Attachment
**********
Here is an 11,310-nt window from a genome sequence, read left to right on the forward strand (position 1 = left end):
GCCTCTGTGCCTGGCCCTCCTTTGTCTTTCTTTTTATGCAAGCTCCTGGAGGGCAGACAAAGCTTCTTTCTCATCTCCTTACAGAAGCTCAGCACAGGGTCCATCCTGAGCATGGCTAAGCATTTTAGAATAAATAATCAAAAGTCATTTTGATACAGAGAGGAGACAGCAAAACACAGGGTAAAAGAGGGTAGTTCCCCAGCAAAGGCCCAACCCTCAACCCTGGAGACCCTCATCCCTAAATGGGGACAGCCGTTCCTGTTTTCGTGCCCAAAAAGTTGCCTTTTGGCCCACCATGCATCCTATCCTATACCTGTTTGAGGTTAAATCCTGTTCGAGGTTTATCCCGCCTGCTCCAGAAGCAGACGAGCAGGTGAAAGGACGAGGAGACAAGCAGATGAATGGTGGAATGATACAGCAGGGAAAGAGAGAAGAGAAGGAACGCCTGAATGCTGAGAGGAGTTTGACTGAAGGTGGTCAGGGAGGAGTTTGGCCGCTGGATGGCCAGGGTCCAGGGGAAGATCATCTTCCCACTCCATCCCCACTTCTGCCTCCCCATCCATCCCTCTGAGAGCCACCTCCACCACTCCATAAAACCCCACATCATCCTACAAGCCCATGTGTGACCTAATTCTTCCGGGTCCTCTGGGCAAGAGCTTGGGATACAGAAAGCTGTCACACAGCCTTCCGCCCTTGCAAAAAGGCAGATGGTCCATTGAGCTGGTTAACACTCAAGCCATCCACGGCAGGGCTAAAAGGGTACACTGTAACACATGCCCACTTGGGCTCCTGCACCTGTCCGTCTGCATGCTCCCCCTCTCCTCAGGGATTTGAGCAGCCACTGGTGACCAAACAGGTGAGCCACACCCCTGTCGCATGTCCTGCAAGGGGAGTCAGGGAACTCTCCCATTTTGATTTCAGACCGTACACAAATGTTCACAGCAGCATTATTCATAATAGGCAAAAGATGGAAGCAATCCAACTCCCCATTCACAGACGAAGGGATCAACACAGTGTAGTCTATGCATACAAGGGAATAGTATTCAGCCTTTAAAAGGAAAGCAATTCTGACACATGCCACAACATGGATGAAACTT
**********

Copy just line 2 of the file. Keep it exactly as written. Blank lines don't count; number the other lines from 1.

GCCTCTGTGCCTGGCCCTCCTTTGTCTTTCTTTTTATGCAAGCTCCTGGAGGGCAGACAAAGCTTCTTTCTCATCTCCTTACAGAAGCTCAGCACAGGGTCCATCCTGAGCATGGCTAAGCATTTTAGAATAAATAATCAAAAGTCATTTTGATACAGAGAGGAGACAGCAAAACACAGGGTAAAAGAGGGTAGTTCCCCAGCAAAGGCCCAACCCTCAACCCTGGAGACCCTCATCCCTAAATGGGGACAGCCGTTCCTGTTTTCGTGCCCAAAAAGTTGCCTTTTGGCCCACCATGCATCCTATCCTATACCTGTTTGAGGTTAAATCCTGTTCGAGGTTTATCCCGCCTGCTCCAGAAGCAGACGAGCAGGTGAAAGGACGAGGAGACAAGCAGATGAATGGTGGAATGATACAGCAGGGAAAGAGAGAAGAGAAGGAACGCCTGAATGCTGAGAGGAGTTTGACTGAAGGTGGTCAGGGAGGAGTTTGGCCGCTGGATGGCCAGGGTCCAGGGGAAGATCATCTTCCCACTCCATCCCCACTTCTGCCTCCCCATCCATCCCTCTGAGAGCCACCTCCACCACTCCATAAAACCCCACATCATCCTACAAGCCCATGTGTGACCTAATTCTTCCGGGTCCTCTGGGCAAGAGCTTGGGATACAGAAAGCTGTCACACAGCCTTCCGCCCTTGCAAAAAGGCAGATGGTCCATTGAGCTGGTTAACACTCAAGCCATCCACGGCAGGGCTAAAAGGGTACACTGTAACACATGCCCACTTGGGCTCCTGCACCTGTCCGTCTGCATGCTCCCCCTCTCCTCAGGGATTTGAGCAGCCACTGGTGACCAAACAGGTGAGCCACACCCCTGTCGCATGTCCTGCAAGGGGAGTCAGGGAACTCTCCCATTTTGATTTCAGACCGTACACAAATGTTCACAGCAGCATTATTCATAATAGGCAAAAGATGGAAGCAATCCAACTCCCCATTCACAGACGAAGGGATCAACACAGTGTAGTCTATGCATACAAGGGAATAGTATTCAGCCTTTAAAAGGAAAGCAATTCTGACACATGCCACAACATGGATGAAACTT